The Right Approach to Exceptions

H. S. Teoh hsteoh at
Fri Feb 24 11:13:36 PST 2012

On Fri, Feb 24, 2012 at 01:46:56PM -0500, Jonathan M Davis wrote:
> On Friday, February 24, 2012 07:57:13 H. S. Teoh wrote:
> > Actually, I wonder if it makes sense for the compiler to insert
> > in-contract code in the *caller* instead of the callee. Conceptually
> > speaking, an in-contract means "you have to fulfill these conditions
> > before calling this function". So why not put the check in the
> > caller?
> > 
> > Similarly, an out-contract means "this function's return value will
> > satisfy these conditions" - so let the caller verify that this is
> > true.
> > 
> > Semantically it amounts to the same thing, but this gives us more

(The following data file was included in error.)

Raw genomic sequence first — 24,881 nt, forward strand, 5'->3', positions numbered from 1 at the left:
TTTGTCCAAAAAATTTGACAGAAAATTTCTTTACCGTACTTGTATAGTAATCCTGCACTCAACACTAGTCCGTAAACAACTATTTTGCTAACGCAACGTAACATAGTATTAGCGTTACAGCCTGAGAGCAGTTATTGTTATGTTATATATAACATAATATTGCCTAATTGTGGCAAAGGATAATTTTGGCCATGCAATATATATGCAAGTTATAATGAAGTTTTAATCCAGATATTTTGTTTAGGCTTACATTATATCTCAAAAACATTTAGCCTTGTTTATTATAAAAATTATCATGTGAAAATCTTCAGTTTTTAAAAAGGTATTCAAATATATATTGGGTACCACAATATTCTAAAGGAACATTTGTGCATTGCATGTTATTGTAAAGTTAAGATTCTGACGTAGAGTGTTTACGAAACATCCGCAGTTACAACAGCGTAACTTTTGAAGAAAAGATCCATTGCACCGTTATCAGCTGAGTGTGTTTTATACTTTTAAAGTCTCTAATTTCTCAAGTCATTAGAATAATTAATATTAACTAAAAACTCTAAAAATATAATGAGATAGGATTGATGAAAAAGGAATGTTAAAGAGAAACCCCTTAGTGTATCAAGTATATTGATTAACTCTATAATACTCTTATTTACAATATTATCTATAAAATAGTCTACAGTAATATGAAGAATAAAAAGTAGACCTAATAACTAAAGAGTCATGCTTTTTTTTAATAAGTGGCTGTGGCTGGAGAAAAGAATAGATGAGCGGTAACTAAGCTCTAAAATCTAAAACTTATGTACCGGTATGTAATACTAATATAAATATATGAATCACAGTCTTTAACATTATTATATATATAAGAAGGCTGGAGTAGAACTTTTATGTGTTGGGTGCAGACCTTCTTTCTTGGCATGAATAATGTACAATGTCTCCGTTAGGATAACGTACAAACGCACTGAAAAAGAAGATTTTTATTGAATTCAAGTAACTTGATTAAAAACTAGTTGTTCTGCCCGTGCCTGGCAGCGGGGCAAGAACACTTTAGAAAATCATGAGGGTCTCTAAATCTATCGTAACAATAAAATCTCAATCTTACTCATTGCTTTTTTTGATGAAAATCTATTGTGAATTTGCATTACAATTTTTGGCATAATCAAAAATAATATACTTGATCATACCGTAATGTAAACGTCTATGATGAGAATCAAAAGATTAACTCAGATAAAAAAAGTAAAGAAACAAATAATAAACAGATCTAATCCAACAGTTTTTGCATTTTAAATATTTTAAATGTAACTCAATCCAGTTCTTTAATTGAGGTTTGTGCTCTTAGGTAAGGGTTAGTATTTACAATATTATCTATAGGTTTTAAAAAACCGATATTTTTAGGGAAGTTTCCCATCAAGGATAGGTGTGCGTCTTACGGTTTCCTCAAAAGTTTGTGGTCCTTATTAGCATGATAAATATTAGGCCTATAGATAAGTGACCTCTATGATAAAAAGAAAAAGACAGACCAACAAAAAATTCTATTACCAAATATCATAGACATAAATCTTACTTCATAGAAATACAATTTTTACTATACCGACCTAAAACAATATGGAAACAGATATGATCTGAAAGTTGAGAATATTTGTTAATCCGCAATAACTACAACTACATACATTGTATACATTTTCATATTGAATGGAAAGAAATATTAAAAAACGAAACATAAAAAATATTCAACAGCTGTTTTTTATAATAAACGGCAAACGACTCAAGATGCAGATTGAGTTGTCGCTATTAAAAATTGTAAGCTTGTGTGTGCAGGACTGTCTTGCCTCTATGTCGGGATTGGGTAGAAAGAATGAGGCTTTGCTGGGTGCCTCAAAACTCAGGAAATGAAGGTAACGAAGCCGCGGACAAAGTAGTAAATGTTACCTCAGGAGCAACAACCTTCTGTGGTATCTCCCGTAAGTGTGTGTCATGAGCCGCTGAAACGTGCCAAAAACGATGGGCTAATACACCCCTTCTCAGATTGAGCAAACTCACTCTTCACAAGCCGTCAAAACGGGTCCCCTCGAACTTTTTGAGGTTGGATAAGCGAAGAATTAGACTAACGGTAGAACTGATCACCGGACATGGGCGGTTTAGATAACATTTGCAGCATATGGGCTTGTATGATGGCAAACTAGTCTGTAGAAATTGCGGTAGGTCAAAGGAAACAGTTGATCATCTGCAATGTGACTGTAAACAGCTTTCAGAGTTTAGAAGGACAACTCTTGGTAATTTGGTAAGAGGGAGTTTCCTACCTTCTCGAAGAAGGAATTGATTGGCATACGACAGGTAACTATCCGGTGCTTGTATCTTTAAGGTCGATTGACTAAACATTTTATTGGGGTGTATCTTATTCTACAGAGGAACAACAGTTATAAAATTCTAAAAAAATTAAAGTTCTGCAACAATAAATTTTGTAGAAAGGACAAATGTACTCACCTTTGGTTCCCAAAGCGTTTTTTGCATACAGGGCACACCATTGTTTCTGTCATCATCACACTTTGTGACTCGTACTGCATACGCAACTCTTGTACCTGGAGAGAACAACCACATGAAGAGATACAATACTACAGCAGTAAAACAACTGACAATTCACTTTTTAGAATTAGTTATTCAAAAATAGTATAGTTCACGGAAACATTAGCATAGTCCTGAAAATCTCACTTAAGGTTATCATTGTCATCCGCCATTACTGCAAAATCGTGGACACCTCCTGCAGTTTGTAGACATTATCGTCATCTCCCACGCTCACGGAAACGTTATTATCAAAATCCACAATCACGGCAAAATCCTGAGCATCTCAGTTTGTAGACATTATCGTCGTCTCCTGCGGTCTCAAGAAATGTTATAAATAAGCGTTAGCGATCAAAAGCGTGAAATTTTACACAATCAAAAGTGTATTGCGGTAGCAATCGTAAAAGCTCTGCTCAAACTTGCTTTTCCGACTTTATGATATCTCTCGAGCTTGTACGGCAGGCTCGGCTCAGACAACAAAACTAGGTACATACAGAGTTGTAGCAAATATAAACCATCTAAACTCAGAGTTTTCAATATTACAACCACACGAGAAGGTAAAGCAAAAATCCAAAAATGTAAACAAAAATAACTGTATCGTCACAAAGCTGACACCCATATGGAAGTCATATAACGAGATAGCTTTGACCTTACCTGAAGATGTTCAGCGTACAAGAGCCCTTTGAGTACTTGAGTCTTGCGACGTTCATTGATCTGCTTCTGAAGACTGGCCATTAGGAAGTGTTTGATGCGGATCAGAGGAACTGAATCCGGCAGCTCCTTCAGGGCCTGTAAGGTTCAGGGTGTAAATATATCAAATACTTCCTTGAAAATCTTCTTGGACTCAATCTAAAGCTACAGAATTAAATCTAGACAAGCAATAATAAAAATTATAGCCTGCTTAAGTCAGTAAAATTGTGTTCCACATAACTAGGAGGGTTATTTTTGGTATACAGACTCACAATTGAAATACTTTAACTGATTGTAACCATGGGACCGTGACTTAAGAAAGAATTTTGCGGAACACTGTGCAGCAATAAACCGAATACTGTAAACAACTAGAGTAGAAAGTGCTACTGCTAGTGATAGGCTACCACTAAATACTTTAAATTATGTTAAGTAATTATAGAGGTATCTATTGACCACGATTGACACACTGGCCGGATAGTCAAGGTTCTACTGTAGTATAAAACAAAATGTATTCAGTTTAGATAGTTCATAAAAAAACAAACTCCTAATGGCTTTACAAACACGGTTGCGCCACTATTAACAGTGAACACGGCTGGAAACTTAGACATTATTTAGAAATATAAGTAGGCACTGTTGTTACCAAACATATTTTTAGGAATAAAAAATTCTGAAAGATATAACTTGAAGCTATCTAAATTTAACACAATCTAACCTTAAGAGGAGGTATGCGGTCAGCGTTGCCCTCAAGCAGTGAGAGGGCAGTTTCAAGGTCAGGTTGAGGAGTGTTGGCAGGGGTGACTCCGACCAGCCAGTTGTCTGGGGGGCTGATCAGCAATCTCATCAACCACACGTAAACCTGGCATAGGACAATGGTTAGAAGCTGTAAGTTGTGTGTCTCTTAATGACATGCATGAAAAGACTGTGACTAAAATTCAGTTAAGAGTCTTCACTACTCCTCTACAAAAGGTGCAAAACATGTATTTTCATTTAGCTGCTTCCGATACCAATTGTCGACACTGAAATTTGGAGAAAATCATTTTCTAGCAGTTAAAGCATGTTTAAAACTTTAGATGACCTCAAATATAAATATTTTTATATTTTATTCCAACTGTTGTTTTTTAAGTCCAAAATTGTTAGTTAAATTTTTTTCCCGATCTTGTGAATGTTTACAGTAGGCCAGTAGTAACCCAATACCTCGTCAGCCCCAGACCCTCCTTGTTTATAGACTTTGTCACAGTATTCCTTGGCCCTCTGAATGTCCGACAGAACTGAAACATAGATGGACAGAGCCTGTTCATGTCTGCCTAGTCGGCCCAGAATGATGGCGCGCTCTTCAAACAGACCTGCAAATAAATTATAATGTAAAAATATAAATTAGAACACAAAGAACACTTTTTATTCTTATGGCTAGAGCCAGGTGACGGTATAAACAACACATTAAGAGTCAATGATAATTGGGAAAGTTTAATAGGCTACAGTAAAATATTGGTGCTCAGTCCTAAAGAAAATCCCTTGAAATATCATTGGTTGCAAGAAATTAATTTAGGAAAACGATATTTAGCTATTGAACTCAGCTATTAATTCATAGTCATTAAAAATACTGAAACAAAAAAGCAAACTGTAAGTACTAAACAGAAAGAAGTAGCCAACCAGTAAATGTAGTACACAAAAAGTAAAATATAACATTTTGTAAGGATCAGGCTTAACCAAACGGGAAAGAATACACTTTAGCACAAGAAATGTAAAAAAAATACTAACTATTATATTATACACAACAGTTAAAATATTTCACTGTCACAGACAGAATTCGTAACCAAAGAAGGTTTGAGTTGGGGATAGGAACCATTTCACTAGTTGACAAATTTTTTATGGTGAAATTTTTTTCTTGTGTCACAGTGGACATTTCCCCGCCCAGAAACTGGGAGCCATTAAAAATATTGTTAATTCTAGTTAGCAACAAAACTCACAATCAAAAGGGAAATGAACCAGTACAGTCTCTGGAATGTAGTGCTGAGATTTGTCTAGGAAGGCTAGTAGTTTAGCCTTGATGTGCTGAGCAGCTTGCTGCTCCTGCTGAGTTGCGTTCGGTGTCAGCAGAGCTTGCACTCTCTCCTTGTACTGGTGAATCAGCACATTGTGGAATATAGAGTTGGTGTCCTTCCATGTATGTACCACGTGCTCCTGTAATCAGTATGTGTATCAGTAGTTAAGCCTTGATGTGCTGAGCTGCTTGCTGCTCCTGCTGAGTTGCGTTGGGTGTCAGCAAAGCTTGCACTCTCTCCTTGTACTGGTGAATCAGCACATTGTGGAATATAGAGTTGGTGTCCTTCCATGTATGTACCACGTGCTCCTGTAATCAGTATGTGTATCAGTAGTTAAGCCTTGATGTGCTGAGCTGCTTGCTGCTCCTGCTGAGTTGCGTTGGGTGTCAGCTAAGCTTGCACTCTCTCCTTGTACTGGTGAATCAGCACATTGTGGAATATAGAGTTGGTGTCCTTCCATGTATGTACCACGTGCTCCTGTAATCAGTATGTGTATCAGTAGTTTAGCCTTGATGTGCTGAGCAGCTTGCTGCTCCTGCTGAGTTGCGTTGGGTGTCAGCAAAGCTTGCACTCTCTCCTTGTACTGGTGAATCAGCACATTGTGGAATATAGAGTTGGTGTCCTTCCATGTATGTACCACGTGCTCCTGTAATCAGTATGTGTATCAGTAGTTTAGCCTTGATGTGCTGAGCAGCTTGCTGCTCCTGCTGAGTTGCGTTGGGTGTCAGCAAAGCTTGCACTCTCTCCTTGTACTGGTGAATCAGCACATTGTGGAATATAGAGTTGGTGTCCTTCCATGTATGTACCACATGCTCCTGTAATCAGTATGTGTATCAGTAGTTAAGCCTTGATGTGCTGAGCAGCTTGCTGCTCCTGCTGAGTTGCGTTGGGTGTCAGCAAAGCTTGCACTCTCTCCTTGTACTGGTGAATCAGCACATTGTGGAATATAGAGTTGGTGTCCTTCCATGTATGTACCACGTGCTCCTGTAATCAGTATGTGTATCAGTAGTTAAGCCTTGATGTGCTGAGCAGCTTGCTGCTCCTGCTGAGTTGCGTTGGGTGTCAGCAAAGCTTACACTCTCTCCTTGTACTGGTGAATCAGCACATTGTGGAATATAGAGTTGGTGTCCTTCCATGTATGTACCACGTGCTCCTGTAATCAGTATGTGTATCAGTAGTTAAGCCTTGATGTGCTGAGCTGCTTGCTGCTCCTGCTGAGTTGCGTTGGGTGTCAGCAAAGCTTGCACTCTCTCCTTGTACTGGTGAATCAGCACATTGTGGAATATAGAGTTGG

> > flexibility: the library doesn't have to be compiled with contracts
> > on/off, the contracts are in the library API, and the user tells the
> > compiler whether or not to wrap the contract code around each call
> > to the library.
> > 
> > (Yes this bloats the code everywhere a DbC function is called, but
> > this is supposed to be done in non-release builds only anyway, so I
> > don't think that matters so much.)
> It wouldn't work unless the source were available, because otherwise
> you just have the function signature.

In my mind, contract code belongs in the function signature, because
they document how the function expects to be called, and what it
guarantees in return. It doesn't seem to make sense to me that contracts
would be hidden from the user of the library. Sorta defeats the purpose,
since how is the user supposed to know what the function expects? Rely
on documentation, perhaps, but docs aren't as reliable as actual
contract code.


Без труда не выловишь и рыбку из пруда. 

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